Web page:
Civil Rights Terms By Lotanna and Liam

The Dred Scott Decision

  • Decision issued by the Supreme Court in 1857
  • Dred Scott was a slave who argued that his time spent in free states entitled him to emancipation
  • Chief Justice Roger Taney ruled that no black, free or slave, could claim US citizenship and were unable to petition the court for their freedom

Emancipation Proclamation

  • Order given by President Abraham Lincoln in 1863
  • Declared that all slaves were free in the Confederate States
  • The Union had no power over them, and the proclamation was not effective

13th Amendment

  • Ratified in 1865 by 27 out of the 36 states
  • Banned any form of slavery and annulled any old laws that supported slavery

14th Amendment

  • Ratified in 1968
  • Stated that anyone born in the US could be an American citizen

15th Amendment

  • Ratified in 1870
  • Made it illegal to deny a man the right to vote based on race.

Plessy vs. Ferguson

  • Supreme Court case in 1896
  • African-American train passenger Homer Plessy refused to sit in a Jim Crow car, breaking the law
  • Plessy argued that segregation is wrong
  • Court ruled that segregation is okay as long as facilities/services are “separate but equal”

Brown vs. Board of Education

  • Decision issued by the Supreme Court in 1954
  • Court ruled that segregation in public schools was unconstitutional
  • Made it possible for black and white students to attend school together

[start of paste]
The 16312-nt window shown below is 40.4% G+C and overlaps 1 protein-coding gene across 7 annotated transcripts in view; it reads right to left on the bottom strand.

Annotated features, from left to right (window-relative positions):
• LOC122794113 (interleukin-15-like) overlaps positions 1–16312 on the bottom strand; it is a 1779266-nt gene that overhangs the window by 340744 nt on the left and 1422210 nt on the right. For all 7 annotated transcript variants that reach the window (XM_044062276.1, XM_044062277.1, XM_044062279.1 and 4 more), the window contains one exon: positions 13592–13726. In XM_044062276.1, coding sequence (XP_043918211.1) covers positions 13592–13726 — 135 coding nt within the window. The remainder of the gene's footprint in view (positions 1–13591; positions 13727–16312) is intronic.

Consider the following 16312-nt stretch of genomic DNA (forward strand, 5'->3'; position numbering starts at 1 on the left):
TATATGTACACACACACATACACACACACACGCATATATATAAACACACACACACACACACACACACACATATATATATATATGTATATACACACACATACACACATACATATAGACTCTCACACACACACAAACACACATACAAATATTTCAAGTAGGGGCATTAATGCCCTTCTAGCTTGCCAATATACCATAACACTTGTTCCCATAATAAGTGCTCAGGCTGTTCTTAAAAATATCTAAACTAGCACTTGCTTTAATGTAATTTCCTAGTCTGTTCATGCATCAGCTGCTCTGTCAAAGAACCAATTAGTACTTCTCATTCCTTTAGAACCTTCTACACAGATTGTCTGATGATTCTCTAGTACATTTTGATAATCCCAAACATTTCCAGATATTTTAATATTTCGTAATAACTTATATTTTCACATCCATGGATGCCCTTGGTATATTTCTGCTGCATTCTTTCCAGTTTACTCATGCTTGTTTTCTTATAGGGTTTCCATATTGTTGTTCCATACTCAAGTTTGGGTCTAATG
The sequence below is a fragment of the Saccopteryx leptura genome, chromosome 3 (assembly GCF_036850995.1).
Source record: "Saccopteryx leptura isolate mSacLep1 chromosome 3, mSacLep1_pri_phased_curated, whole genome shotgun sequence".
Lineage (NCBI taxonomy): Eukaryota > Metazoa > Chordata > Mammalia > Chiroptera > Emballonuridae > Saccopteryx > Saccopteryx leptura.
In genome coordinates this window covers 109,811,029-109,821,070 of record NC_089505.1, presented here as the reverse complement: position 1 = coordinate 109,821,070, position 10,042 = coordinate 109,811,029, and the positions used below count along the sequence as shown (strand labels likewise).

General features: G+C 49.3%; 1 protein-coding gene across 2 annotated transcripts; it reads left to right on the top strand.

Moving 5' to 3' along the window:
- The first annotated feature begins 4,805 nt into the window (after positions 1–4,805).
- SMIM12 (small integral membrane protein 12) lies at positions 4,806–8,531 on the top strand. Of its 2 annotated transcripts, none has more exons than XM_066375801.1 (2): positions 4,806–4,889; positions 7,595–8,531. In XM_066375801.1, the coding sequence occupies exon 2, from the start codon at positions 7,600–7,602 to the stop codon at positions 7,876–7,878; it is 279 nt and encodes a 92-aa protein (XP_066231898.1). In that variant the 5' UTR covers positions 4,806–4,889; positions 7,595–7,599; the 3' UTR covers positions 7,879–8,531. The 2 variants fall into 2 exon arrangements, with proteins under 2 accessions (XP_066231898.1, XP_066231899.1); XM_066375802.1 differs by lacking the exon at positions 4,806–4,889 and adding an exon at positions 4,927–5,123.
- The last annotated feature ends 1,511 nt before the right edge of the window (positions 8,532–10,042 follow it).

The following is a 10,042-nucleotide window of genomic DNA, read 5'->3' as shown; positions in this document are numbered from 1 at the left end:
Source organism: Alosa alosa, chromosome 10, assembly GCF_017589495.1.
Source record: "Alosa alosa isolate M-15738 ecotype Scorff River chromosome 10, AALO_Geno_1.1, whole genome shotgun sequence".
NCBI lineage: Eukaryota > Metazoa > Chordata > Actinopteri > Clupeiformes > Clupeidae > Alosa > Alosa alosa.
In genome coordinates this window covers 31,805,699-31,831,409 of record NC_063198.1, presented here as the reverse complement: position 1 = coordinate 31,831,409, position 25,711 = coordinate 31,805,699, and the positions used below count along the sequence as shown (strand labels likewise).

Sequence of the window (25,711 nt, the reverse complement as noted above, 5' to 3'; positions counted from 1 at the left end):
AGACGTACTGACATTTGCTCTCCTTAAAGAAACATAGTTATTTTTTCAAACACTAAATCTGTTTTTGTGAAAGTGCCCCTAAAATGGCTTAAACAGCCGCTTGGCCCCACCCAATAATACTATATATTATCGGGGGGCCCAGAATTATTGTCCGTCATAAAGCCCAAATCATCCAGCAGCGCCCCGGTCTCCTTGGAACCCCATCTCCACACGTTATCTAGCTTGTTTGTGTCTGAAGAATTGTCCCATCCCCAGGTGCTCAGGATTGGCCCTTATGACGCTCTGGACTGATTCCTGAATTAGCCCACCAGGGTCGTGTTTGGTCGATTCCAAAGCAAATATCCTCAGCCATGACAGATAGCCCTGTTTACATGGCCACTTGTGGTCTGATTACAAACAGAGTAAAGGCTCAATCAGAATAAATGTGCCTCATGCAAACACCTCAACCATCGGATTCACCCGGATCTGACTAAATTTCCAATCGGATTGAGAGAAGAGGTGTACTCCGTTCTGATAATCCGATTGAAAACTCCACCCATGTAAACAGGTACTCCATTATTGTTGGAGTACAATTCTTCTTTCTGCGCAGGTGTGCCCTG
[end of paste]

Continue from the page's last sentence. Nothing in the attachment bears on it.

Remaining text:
Montgomery Bus Boycott

  • In many places in the US, there were separate seats on the bus for black and white people
  • In 1955, Rosa Parks refused to give up her seat for a white man and was arrested
  • For over a year, African-Americans boycotted the city buses
  • The Supreme Court eventually declared segregation bus rules unconstitutional

Little Rock Nine

  • In 1957, nine black students tried to attend a formerly all-white high school in Little Rock, Arkansas
  • Governor tried to prevent this by sending the National Guard, but Eisenhower overruled his decision

Sit-ins

  • Form of protest in which people occupy a place, refusing to leave until their demands are met
  • In 1960, four black college students sat down at a lunch counter designated for white people only
  • The restaurant would not serve them, but the students refused to get up to protest segregation

Ruby Bridges

  • In 1960, while in first grade, she was chosen to attend a formerly all-white school in New Orleans
  • Many white parents pulled out their children, but Ruby continued to attend
  • She went on to graduate high school and college

Freedom Riders

  • Group of people who believed that was wrong, specifically on buses
  • They rode buses to segregated areas of the South to protest and challenge the laws

James Meredith

  • First African-American to attend the University of Mississippi in 1962
  • He applied and got accepted to the school
  • When school officials learned his race, they rejected his application
  • Supreme Court ruled that he could attend, but when he arrived at college, the entrance was blocked
  • A year later, he graduated with a degree in political science

"I Have a Dream" Speech

  • Delivered by Martin Luther King Jr. during the March on Washington in August 1963
  • He called for an end to racism in the US and for equality in jobs
  • Encouraged the president to pass laws against discrimination

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